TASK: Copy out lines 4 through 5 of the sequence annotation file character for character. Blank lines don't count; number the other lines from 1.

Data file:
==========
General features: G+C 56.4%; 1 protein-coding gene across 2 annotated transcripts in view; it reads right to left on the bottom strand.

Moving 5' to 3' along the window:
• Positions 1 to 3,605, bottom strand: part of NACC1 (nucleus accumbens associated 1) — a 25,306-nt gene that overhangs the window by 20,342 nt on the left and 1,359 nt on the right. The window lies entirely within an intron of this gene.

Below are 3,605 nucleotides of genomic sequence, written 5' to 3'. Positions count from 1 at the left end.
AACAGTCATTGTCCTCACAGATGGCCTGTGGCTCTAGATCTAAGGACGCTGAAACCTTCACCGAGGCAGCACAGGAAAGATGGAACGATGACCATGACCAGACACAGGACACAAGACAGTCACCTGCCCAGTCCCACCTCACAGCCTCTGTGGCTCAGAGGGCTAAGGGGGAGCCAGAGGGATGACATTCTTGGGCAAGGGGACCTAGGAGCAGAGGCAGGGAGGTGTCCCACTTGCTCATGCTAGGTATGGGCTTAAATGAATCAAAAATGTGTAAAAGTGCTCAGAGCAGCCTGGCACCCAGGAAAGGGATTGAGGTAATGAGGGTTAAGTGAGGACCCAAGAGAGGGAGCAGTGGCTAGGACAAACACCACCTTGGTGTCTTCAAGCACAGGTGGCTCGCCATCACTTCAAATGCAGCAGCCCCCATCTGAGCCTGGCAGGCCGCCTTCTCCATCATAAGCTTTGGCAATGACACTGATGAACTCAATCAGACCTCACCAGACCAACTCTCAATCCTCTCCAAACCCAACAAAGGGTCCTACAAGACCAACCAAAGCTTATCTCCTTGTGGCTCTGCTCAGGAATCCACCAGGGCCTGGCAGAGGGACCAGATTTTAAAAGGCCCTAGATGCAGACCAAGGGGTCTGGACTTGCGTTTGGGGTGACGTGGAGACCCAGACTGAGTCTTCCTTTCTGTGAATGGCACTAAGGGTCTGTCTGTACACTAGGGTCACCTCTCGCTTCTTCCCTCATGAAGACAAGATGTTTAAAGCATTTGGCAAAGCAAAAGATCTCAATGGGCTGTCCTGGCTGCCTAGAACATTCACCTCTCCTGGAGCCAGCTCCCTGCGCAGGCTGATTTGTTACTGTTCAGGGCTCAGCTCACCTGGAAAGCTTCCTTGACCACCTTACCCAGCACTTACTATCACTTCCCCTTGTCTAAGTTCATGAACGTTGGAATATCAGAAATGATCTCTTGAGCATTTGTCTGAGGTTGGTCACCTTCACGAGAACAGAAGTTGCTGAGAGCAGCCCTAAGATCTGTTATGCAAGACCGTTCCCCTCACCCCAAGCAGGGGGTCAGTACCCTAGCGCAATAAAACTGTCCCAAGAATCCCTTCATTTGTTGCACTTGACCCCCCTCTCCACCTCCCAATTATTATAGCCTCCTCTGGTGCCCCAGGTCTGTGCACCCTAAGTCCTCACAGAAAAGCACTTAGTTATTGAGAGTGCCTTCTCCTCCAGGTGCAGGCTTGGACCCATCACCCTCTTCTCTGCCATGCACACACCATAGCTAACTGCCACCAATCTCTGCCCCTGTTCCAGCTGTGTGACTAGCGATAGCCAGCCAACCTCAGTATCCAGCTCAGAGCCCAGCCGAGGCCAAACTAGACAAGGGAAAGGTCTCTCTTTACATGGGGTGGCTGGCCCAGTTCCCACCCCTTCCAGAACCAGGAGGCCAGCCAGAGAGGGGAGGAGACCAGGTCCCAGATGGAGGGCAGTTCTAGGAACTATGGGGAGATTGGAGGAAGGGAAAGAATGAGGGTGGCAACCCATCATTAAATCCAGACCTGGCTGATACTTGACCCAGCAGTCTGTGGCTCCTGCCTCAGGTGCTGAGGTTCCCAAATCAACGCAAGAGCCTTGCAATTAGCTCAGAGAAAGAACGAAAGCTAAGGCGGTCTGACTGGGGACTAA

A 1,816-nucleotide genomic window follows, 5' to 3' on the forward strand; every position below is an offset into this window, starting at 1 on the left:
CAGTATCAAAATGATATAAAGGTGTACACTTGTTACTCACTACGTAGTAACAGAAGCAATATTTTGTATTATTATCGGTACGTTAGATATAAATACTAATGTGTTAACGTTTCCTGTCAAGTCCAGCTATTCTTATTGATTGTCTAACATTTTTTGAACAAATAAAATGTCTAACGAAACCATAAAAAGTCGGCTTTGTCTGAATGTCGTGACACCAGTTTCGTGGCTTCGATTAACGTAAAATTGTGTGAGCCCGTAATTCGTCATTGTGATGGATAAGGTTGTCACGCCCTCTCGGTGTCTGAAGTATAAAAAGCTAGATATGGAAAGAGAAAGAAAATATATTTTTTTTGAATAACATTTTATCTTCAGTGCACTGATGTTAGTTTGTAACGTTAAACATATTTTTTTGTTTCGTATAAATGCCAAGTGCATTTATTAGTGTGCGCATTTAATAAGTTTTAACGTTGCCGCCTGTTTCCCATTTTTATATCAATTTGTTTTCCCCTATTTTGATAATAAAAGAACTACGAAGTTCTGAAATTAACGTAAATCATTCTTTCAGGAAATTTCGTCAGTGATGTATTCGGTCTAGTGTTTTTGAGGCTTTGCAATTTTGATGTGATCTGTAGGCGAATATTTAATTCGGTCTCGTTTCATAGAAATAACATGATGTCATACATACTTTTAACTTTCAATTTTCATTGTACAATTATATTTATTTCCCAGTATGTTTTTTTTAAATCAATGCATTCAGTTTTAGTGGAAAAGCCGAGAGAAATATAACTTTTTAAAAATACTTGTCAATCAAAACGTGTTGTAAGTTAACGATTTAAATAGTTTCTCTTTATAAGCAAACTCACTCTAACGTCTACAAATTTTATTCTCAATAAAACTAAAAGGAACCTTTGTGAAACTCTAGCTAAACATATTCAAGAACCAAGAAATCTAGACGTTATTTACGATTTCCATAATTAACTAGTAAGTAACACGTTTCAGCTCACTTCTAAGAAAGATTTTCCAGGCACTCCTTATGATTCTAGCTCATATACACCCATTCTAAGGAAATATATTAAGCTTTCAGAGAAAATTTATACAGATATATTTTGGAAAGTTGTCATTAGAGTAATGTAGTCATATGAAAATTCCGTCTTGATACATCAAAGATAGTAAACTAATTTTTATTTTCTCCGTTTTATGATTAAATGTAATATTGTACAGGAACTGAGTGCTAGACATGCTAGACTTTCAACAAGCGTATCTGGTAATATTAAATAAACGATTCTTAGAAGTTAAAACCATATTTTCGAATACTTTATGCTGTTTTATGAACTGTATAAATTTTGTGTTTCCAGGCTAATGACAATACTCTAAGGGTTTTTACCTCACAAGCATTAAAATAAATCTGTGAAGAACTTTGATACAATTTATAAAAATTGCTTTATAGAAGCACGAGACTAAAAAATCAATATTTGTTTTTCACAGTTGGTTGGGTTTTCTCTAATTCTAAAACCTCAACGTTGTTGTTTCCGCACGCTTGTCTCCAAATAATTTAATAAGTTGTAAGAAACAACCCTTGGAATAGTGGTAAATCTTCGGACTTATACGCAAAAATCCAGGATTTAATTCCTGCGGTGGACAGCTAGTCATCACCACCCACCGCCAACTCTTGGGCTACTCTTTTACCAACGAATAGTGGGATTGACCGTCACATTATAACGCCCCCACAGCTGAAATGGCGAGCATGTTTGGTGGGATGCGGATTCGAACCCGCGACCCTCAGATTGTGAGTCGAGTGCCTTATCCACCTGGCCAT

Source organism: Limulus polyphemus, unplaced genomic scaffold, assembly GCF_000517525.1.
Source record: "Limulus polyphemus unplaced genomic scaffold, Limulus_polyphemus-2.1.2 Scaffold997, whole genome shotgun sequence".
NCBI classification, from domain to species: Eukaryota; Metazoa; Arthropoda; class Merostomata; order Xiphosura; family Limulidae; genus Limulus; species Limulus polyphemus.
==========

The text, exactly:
Below are 3,605 nucleotides of genomic sequence, written 5' to 3'. Positions count from 1 at the left end.
AACAGTCATTGTCCTCACAGATGGCCTGTGGCTCTAGATCTAAGGACGCTGAAACCTTCACCGAGGCAGCACAGGAAAGATGGAACGATGACCATGACCAGACACAGGACACAAGACAGTCACCTGCCCAGTCCCACCTCACAGCCTCTGTGGCTCAGAGGGCTAAGGGGGAGCCAGAGGGATGACATTCTTGGGCAAGGGGACCTAGGAGCAGAGGCAGGGAGGTGTCCCACTTGCTCATGCTAGGTATGGGCTTAAATGAATCAAAAATGTGTAAAAGTGCTCAGAGCAGCCTGGCACCCAGGAAAGGGATTGAGGTAATGAGGGTTAAGTGAGGACCCAAGAGAGGGAGCAGTGGCTAGGACAAACACCACCTTGGTGTCTTCAAGCACAGGTGGCTCGCCATCACTTCAAATGCAGCAGCCCCCATCTGAGCCTGGCAGGCCGCCTTCTCCATCATAAGCTTTGGCAATGACACTGATGAACTCAATCAGACCTCACCAGACCAACTCTCAATCCTCTCCAAACCCAACAAAGGGTCCTACAAGACCAACCAAAGCTTATCTCCTTGTGGCTCTGCTCAGGAATCCACCAGGGCCTGGCAGAGGGACCAGATTTTAAAAGGCCCTAGATGCAGACCAAGGGGTCTGGACTTGCGTTTGGGGTGACGTGGAGACCCAGACTGAGTCTTCCTTTCTGTGAATGGCACTAAGGGTCTGTCTGTACACTAGGGTCACCTCTCGCTTCTTCCCTCATGAAGACAAGATGTTTAAAGCATTTGGCAAAGCAAAAGATCTCAATGGGCTGTCCTGGCTGCCTAGAACATTCACCTCTCCTGGAGCCAGCTCCCTGCGCAGGCTGATTTGTTACTGTTCAGGGCTCAGCTCACCTGGAAAGCTTCCTTGACCACCTTACCCAGCACTTACTATCACTTCCCCTTGTCTAAGTTCATGAACGTTGGAATATCAGAAATGATCTCTTGAGCATTTGTCTGAGGTTGGTCACCTTCACGAGAACAGAAGTTGCTGAGAGCAGCCCTAAGATCTGTTATGCAAGACCGTTCCCCTCACCCCAAGCAGGGGGTCAGTACCCTAGCGCAATAAAACTGTCCCAAGAATCCCTTCATTTGTTGCACTTGACCCCCCTCTCCACCTCCCAATTATTATAGCCTCCTCTGGTGCCCCAGGTCTGTGCACCCTAAGTCCTCACAGAAAAGCACTTAGTTATTGAGAGTGCCTTCTCCTCCAGGTGCAGGCTTGGACCCATCACCCTCTTCTCTGCCATGCACACACCATAGCTAACTGCCACCAATCTCTGCCCCTGTTCCAGCTGTGTGACTAGCGATAGCCAGCCAACCTCAGTATCCAGCTCAGAGCCCAGCCGAGGCCAAACTAGACAAGGGAAAGGTCTCTCTTTACATGGGGTGGCTGGCCCAGTTCCCACCCCTTCCAGAACCAGGAGGCCAGCCAGAGAGGGGAGGAGACCAGGTCCCAGATGGAGGGCAGTTCTAGGAACTATGGGGAGATTGGAGGAAGGGAAAGAATGAGGGTGGCAACCCATCATTAAATCCAGACCTGGCTGATACTTGACCCAGCAGTCTGTGGCTCCTGCCTCAGGTGCTGAGGTTCCCAAATCAACGCAAGAGCCTTGCAATTAGCTCAGAGAAAGAACGAAAGCTAAGGCGGTCTGACTGGGGACTAA